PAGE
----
How do you measure your social media efforts? How should you? Most people in the industry talk generally about measuring engagement as a concept and cite examples such as time spent on a site or number of comments, or inbound links as ways to track this. Others talk about ad equivalency (ie how much you saved by avoiding paying for advertising to achieve the same results) or even tie social media efforts directly back to sales and conversions. All are good models and we use a combination of these on just about every client engagement.

Today at the Executing Social Media event in Atlanta, I shared a thought that I have been having over the past few weeks about a missing element of measurement that has been surprisingly important to many clients we have worked with. Consider it the "softer" side of social media measurement. Here are a few examples:

Metric: Internal Bragging Rights
Depending on where you work, this can be a big motivator. Being able to talk internally about a new social media effort or innovative marketing program is something that can build reputations of those involved, as well as lead to better internal responsibilities and possibly promotions and other good things.

Metric: Industry Recognition
Recognition from peers is a big deal as well, particularly the higher up in the marketing chain you go. Though some CMOs may not admit it, getting the envy or appreciation from other CMOs is just about the best compliment you can get. This doesn’t necessarily need to be about winning some sort of award, just getting industry credit.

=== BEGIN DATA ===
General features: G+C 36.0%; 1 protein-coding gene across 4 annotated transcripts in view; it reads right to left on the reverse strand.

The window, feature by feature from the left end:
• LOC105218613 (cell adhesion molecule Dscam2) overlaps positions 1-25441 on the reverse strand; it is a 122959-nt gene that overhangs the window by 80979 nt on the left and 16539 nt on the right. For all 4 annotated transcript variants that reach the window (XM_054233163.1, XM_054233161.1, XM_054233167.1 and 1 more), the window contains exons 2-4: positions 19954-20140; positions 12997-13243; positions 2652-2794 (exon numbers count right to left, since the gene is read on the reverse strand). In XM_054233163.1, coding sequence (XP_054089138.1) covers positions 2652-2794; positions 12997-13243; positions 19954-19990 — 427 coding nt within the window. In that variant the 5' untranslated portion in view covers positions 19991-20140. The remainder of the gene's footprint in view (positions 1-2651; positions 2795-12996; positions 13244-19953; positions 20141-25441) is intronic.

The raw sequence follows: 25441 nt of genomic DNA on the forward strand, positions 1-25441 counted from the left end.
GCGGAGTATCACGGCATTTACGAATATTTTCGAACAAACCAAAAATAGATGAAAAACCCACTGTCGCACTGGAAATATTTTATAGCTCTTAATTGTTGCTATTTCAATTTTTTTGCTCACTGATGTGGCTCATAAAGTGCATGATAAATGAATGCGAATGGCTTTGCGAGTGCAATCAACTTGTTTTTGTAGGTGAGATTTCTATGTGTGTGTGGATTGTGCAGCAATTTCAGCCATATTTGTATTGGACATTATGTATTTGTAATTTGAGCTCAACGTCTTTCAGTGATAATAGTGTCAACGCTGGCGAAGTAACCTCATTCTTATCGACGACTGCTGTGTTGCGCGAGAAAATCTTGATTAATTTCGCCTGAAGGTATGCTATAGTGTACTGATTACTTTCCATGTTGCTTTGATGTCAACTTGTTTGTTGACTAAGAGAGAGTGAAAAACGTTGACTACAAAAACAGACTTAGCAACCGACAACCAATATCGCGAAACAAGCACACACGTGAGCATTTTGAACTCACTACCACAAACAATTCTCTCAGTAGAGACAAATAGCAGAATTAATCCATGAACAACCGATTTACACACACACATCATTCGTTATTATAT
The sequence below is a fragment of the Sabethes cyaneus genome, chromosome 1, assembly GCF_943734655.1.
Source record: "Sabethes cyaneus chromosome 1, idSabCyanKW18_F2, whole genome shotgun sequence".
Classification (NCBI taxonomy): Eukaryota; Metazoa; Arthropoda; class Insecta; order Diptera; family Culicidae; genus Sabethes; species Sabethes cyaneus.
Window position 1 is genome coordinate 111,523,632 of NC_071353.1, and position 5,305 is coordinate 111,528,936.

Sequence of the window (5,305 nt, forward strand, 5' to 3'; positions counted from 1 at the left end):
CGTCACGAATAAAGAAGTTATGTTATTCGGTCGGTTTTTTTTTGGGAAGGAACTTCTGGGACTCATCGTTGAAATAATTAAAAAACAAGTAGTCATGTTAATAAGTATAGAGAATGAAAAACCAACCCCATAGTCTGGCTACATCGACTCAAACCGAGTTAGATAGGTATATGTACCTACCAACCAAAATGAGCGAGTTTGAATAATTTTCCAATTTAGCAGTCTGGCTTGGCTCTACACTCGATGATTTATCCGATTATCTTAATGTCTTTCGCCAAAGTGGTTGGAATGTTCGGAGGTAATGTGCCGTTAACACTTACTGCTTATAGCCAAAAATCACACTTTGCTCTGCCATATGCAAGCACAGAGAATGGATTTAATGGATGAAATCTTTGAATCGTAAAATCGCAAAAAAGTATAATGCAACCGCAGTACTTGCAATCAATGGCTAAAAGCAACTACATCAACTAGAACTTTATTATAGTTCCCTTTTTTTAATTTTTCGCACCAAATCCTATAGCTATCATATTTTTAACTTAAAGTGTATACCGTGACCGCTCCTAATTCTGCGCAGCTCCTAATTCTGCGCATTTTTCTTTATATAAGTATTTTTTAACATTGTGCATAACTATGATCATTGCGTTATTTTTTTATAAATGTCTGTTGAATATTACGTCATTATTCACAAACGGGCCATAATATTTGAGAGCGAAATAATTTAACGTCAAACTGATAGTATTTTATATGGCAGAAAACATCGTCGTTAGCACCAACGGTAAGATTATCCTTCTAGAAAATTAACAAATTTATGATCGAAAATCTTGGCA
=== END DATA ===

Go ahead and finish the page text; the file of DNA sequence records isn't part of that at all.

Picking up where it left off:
Metric: Lessons Learned
Sometimes failures can be the best thing to happen to a social media campaign. Doing something wrong gives you the chance to learn from your mistakes and perhaps even make your next campaign much more successful. The problem is that most metrics would record a campaign like this as having no redeeming qualities. That’s not quite true and though most marketers know it, many don’t have a way to share it.

Metric: Media Non-Coverage
An obvious numbers-based metric is about volume of coverage but there is a softer side of social media measurement when it comes to media. This could include avoiding negative coverage – for example if there is a journalist seeking brands that "don’t get it" and your brand is not on the list because of your efforts. Another similar example might be having your brand’s point of view portrayed more accurately as a result of social media content you have online.

Metric: Testimonials
One of the most powerful effects of social media is the testimonials that you often get from customers, employees and just about anyone else. These testimonials provide powerful stories that can be retold within an organization. Even if there is only one great video or a single great blog post, these can take on outsized importance when reported as part of social media measurement for a campaign.

To be clear, I’m not suggesting that the "real" social media metrics we might report don’t matter. Only that there may be a softer side of metrics that we too often forget, but that do make a difference.